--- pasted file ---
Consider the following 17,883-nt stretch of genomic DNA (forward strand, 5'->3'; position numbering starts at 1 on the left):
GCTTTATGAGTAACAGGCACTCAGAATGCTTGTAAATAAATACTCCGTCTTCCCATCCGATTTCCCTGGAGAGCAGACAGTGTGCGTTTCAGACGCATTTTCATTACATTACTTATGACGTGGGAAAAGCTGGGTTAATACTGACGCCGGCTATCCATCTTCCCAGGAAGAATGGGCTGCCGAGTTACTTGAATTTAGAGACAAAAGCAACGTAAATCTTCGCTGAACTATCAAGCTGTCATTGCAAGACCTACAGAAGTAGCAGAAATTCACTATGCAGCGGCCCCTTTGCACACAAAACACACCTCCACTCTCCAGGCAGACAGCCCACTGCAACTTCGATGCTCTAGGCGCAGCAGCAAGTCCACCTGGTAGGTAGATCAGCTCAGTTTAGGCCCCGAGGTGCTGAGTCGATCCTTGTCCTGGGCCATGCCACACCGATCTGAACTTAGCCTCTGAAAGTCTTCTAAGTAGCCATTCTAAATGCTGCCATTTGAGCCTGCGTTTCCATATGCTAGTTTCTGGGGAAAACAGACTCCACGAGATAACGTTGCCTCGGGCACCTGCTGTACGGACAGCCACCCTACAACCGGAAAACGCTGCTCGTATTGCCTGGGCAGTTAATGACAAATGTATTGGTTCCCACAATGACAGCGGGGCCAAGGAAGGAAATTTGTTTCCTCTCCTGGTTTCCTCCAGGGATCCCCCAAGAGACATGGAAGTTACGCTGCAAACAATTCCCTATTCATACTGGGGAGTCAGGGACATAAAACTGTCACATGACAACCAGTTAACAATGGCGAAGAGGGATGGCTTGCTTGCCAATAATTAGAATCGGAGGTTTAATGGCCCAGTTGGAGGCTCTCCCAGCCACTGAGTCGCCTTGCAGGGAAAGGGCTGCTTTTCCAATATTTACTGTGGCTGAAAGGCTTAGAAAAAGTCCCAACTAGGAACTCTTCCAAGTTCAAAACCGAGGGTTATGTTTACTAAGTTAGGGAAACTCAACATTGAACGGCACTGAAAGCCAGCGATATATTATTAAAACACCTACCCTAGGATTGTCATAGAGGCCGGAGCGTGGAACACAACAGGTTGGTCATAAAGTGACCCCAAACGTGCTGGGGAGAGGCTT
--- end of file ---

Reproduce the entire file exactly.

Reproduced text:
Consider the following 17,883-nt stretch of genomic DNA (forward strand, 5'->3'; position numbering starts at 1 on the left):
GCTTTATGAGTAACAGGCACTCAGAATGCTTGTAAATAAATACTCCGTCTTCCCATCCGATTTCCCTGGAGAGCAGACAGTGTGCGTTTCAGACGCATTTTCATTACATTACTTATGACGTGGGAAAAGCTGGGTTAATACTGACGCCGGCTATCCATCTTCCCAGGAAGAATGGGCTGCCGAGTTACTTGAATTTAGAGACAAAAGCAACGTAAATCTTCGCTGAACTATCAAGCTGTCATTGCAAGACCTACAGAAGTAGCAGAAATTCACTATGCAGCGGCCCCTTTGCACACAAAACACACCTCCACTCTCCAGGCAGACAGCCCACTGCAACTTCGATGCTCTAGGCGCAGCAGCAAGTCCACCTGGTAGGTAGATCAGCTCAGTTTAGGCCCCGAGGTGCTGAGTCGATCCTTGTCCTGGGCCATGCCACACCGATCTGAACTTAGCCTCTGAAAGTCTTCTAAGTAGCCATTCTAAATGCTGCCATTTGAGCCTGCGTTTCCATATGCTAGTTTCTGGGGAAAACAGACTCCACGAGATAACGTTGCCTCGGGCACCTGCTGTACGGACAGCCACCCTACAACCGGAAAACGCTGCTCGTATTGCCTGGGCAGTTAATGACAAATGTATTGGTTCCCACAATGACAGCGGGGCCAAGGAAGGAAATTTGTTTCCTCTCCTGGTTTCCTCCAGGGATCCCCCAAGAGACATGGAAGTTACGCTGCAAACAATTCCCTATTCATACTGGGGAGTCAGGGACATAAAACTGTCACATGACAACCAGTTAACAATGGCGAAGAGGGATGGCTTGCTTGCCAATAATTAGAATCGGAGGTTTAATGGCCCAGTTGGAGGCTCTCCCAGCCACTGAGTCGCCTTGCAGGGAAAGGGCTGCTTTTCCAATATTTACTGTGGCTGAAAGGCTTAGAAAAAGTCCCAACTAGGAACTCTTCCAAGTTCAAAACCGAGGGTTATGTTTACTAAGTTAGGGAAACTCAACATTGAACGGCACTGAAAGCCAGCGATATATTATTAAAACACCTACCCTAGGATTGTCATAGAGGCCGGAGCGTGGAACACAACAGGTTGGTCATAAAGTGACCCCAAACGTGCTGGGGAGAGGCTT